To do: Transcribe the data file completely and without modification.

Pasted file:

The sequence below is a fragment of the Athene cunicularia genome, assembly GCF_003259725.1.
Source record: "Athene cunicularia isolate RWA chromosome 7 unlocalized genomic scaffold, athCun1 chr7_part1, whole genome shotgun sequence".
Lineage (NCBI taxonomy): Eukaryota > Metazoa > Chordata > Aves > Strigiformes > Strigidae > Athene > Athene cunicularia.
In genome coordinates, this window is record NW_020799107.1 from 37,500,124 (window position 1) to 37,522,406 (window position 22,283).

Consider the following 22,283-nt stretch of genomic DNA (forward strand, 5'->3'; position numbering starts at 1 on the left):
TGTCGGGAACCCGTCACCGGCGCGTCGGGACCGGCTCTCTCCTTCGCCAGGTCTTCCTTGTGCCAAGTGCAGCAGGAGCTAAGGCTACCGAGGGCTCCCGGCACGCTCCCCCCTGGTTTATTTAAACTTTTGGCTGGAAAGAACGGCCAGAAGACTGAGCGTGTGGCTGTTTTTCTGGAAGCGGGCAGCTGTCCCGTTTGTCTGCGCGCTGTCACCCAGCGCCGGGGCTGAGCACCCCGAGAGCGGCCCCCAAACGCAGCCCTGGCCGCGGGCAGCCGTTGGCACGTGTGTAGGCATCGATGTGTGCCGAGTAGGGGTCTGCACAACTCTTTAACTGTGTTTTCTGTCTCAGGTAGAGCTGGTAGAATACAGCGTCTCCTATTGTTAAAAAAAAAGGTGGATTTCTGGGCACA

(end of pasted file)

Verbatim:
The sequence below is a fragment of the Athene cunicularia genome, assembly GCF_003259725.1.
Source record: "Athene cunicularia isolate RWA chromosome 7 unlocalized genomic scaffold, athCun1 chr7_part1, whole genome shotgun sequence".
Lineage (NCBI taxonomy): Eukaryota > Metazoa > Chordata > Aves > Strigiformes > Strigidae > Athene > Athene cunicularia.
In genome coordinates, this window is record NW_020799107.1 from 37,500,124 (window position 1) to 37,522,406 (window position 22,283).

Consider the following 22,283-nt stretch of genomic DNA (forward strand, 5'->3'; position numbering starts at 1 on the left):
TGTCGGGAACCCGTCACCGGCGCGTCGGGACCGGCTCTCTCCTTCGCCAGGTCTTCCTTGTGCCAAGTGCAGCAGGAGCTAAGGCTACCGAGGGCTCCCGGCACGCTCCCCCCTGGTTTATTTAAACTTTTGGCTGGAAAGAACGGCCAGAAGACTGAGCGTGTGGCTGTTTTTCTGGAAGCGGGCAGCTGTCCCGTTTGTCTGCGCGCTGTCACCCAGCGCCGGGGCTGAGCACCCCGAGAGCGGCCCCCAAACGCAGCCCTGGCCGCGGGCAGCCGTTGGCACGTGTGTAGGCATCGATGTGTGCCGAGTAGGGGTCTGCACAACTCTTTAACTGTGTTTTCTGTCTCAGGTAGAGCTGGTAGAATACAGCGTCTCCTATTGTTAAAAAAAAAGGTGGATTTCTGGGCACA